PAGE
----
15. Irresponsibility. Repeated failure to fulfill or honor obligations and commitments; such as not paying bills, defaulting on loans, performing sloppy work, being absent or late to work, failing to honor contractual agreements. When I met my husband he had terrible credit. He blamed his ex. Now I know that was a huge red flag, and I should have run in the other direction as fast as I could. At the time it seemed reasonable. They were renting a house together. She moved out and (he said) left him with all of the bills, some of which got out of control. I had just gone through a breakup. I, too, was left with the house and all of the bills. It was a struggle. Of course I never let anything get past due, and I never, ever would have. But I could see how someone making less than I was could have a hard time. It had been over a year since that breakup, but he still had bills that had gone into collections. I helped him pull his credit report for free so he could get the number of the agencies and work out some sort of payment.
Fast-forward 5 years later to the present day – Some of these bills are STILL in collections. He had more than adequate opportunities to pay them off. Hell, I would have helped him out with them. Besides the fact that I was paying most of the bills already, if he had called and set up something I would have helped make the payment to get them off of his credit. Call me a push-over and an enabler. It’s true. I was. Not anymore.
Besides those examples from the past, within our relationship he would often overdraft his bank account, go over the limit on his credit card, and hide bills from me that were in his name and past due. I didn’t let him fuck up MY credit or my bill payment. He knew enough to know that there is absolutely no way that would fly under my radar. But anything that didn’t have my name attached to it wasn’t paid more often than it was. He was fired from his construction job for sloppy, lazy work. He has all sorts of excuses, but the bottom line is that plus his bad attitude got him fired.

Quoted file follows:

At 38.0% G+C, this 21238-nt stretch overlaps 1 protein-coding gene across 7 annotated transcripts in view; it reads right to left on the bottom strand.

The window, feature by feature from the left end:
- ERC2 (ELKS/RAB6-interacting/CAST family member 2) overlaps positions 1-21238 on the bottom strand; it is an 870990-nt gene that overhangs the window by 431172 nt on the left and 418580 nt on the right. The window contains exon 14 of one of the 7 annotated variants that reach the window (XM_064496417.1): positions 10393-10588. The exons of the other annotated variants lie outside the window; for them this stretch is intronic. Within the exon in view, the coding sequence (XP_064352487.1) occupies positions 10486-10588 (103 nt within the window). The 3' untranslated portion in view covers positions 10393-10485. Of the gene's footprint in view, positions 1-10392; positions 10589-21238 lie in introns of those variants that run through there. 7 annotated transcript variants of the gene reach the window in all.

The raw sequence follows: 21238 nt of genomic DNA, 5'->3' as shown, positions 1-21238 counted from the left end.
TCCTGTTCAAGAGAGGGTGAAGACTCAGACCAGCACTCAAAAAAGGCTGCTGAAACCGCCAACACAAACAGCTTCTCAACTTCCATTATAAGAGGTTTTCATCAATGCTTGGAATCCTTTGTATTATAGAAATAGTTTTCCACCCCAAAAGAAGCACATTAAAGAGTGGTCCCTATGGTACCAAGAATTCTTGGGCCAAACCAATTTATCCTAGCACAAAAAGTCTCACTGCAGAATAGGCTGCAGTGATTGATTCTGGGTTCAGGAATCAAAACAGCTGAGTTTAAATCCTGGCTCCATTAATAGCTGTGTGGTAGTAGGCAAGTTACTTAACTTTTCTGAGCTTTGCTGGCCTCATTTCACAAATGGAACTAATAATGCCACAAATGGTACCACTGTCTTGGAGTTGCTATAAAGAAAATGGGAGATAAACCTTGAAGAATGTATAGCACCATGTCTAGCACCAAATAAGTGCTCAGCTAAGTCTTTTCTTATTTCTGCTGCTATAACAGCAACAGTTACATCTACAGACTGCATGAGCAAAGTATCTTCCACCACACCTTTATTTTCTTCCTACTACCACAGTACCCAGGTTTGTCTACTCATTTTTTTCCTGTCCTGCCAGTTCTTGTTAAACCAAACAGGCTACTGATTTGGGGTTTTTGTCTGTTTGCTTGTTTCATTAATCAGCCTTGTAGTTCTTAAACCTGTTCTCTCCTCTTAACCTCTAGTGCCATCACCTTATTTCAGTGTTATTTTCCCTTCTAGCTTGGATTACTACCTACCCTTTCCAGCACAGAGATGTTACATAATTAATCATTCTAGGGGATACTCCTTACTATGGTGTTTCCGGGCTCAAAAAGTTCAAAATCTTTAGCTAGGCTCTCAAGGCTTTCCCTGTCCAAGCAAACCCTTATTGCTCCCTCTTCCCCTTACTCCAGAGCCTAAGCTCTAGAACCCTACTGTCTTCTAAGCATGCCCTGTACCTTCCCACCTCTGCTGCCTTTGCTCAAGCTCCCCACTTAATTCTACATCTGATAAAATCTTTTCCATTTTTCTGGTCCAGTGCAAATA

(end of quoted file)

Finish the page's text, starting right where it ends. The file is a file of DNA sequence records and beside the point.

16. A failure to accept responsibility for one’s actions reflected in low conscientiousness, an absence of dutifulness, antagonistic manipulation, denial of responsibility, and an effort to manipulate others through this denial. Mr. Mess had never once accepted responsibility for a single thing he did wrong. Ever. There was always an excuse. It was his ex’s fault, his boss’s fault, his co-worker’s fault, my fault, our dog’s fault, the doctor’s fault, the cell phone company’s fault… You name it. If you asked him, the entire world was in a conspiracy against him and he’d never done a single thing wrong. Antagonistic manipulation is the perfect term. I’d never heard it before, but it fits perfectly. That’s why gaslighting was so easy for him – it was second nature to place the blame anywhere and everywhere besides himself, and if it made me feel crazy in the process all the better because it made lying to me easier. And his denial of responsibility was always used as a tool to manipulate – he made me feel sorry for him about the way his last relationship ended, and I know he is doing that today with the story he tells about us. Everything is designed with a spin that puts him in the role of innocent victim.
17. Many short-term marital relationships. A lack of commitment to a long-term relationship reflected in inconsistent, undependable, and unreliable commitments in life, including marital. I was the only idiot stupid enough to marry him. That didn’t last long, though. Before me, his longest relationship was 3 years (maybe). Other than that, it was 6 months here, 6 months there, and a whole fucking lot of one-night internet hookups. I am shocked that he was able to keep the friends he had for 20+ years. The main reason I see for that being possible is that most of them were just as immature and messed up as him – gatherings always had to include drugs and drinking, there are only 2 friends who are married (even though they are all his age), and they still play video games non-stop. That plus his manipulation, party vibe, and victim mentality kept people distracted and feeling sorry for him and ready to get drunk and high. Then once that has occurred basically anyone is tolerable.